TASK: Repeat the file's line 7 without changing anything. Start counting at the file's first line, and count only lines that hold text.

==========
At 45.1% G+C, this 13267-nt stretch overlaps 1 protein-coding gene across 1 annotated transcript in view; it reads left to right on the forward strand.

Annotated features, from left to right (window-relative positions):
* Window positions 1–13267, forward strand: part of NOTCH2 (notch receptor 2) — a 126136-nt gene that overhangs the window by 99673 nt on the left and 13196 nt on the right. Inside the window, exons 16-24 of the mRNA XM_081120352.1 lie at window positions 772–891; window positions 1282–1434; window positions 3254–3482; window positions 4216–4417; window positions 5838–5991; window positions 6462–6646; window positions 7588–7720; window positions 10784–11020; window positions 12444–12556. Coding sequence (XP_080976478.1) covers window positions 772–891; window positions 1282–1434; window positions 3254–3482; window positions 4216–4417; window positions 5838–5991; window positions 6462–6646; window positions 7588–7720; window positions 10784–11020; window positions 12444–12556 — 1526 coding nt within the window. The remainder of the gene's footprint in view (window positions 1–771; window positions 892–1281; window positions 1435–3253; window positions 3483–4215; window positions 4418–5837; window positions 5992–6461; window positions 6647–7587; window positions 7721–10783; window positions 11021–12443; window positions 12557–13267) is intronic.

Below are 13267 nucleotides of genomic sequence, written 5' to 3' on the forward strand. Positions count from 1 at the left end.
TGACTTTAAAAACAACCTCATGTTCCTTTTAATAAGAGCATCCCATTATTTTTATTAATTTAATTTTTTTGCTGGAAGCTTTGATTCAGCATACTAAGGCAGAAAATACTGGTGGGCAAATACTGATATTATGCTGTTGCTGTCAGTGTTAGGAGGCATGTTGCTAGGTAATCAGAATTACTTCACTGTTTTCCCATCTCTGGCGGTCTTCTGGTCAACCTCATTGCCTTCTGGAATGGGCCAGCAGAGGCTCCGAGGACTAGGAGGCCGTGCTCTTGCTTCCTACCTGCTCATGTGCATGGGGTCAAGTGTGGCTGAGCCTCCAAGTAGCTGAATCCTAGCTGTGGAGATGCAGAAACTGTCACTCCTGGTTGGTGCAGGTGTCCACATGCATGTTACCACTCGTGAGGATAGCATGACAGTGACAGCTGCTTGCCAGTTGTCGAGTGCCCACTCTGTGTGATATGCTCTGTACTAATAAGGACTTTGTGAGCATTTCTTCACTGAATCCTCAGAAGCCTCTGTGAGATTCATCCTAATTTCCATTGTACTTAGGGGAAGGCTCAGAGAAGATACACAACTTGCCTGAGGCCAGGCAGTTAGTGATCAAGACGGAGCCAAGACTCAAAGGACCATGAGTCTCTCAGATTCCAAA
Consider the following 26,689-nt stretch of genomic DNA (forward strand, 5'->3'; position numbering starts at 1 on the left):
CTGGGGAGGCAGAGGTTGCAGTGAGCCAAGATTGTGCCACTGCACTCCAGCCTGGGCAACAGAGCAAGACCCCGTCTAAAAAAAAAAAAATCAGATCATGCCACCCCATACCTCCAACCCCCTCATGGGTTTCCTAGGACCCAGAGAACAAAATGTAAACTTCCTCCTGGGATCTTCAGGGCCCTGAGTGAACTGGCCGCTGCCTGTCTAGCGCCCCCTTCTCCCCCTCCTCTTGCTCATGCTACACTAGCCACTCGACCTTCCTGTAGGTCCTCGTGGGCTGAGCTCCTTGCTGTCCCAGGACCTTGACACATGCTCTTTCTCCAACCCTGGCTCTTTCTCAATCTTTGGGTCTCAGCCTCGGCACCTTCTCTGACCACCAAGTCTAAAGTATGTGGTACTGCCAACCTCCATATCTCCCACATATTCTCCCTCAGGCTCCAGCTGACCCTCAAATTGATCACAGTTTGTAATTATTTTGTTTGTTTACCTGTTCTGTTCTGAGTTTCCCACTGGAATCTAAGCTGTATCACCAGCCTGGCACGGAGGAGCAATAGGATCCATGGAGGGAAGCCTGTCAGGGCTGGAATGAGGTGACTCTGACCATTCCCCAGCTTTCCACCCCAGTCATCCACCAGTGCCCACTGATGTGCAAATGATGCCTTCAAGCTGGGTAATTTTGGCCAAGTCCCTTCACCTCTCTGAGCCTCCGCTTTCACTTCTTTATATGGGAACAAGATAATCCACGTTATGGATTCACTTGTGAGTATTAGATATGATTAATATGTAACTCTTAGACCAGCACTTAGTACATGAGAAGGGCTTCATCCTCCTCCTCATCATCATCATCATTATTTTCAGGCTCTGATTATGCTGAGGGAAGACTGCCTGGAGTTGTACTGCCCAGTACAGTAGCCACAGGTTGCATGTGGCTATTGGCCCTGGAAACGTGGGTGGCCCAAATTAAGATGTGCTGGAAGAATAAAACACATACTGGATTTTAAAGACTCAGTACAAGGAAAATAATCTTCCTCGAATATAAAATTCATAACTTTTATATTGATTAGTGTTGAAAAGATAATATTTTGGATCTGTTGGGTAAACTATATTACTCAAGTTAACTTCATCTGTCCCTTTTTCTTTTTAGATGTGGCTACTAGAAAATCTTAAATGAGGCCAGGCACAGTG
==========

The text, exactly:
CTGGGGAGGCAGAGGTTGCAGTGAGCCAAGATTGTGCCACTGCACTCCAGCCTGGGCAACAGAGCAAGACCCCGTCTAAAAAAAAAAAAATCAGATCATGCCACCCCATACCTCCAACCCCCTCATGGGTTTCCTAGGACCCAGAGAACAAAATGTAAACTTCCTCCTGGGATCTTCAGGGCCCTGAGTGAACTGGCCGCTGCCTGTCTAGCGCCCCCTTCTCCCCCTCCTCTTGCTCATGCTACACTAGCCACTCGACCTTCCTGTAGGTCCTCGTGGGCTGAGCTCCTTGCTGTCCCAGGACCTTGACACATGCTCTTTCTCCAACCCTGGCTCTTTCTCAATCTTTGGGTCTCAGCCTCGGCACCTTCTCTGACCACCAAGTCTAAAGTATGTGGTACTGCCAACCTCCATATCTCCCACATATTCTCCCTCAGGCTCCAGCTGACCCTCAAATTGATCACAGTTTGTAATTATTTTGTTTGTTTACCTGTTCTGTTCTGAGTTTCCCACTGGAATCTAAGCTGTATCACCAGCCTGGCACGGAGGAGCAATAGGATCCATGGAGGGAAGCCTGTCAGGGCTGGAATGAGGTGACTCTGACCATTCCCCAGCTTTCCACCCCAGTCATCCACCAGTGCCCACTGATGTGCAAATGATGCCTTCAAGCTGGGTAATTTTGGCCAAGTCCCTTCACCTCTCTGAGCCTCCGCTTTCACTTCTTTATATGGGAACAAGATAATCCACGTTATGGATTCACTTGTGAGTATTAGATATGATTAATATGTAACTCTTAGACCAGCACTTAGTACATGAGAAGGGCTTCATCCTCCTCCTCATCATCATCATCATTATTTTCAGGCTCTGATTATGCTGAGGGAAGACTGCCTGGAGTTGTACTGCCCAGTACAGTAGCCACAGGTTGCATGTGGCTATTGGCCCTGGAAACGTGGGTGGCCCAAATTAAGATGTGCTGGAAGAATAAAACACATACTGGATTTTAAAGACTCAGTACAAGGAAAATAATCTTCCTCGAATATAAAATTCATAACTTTTATATTGATTAGTGTTGAAAAGATAATATTTTGGATCTGTTGGGTAAACTATATTACTCAAGTTAACTTCATCTGTCCCTTTTTCTTTTTAGATGTGGCTACTAGAAAATCTTAAATGAGGCCAGGCACAGTG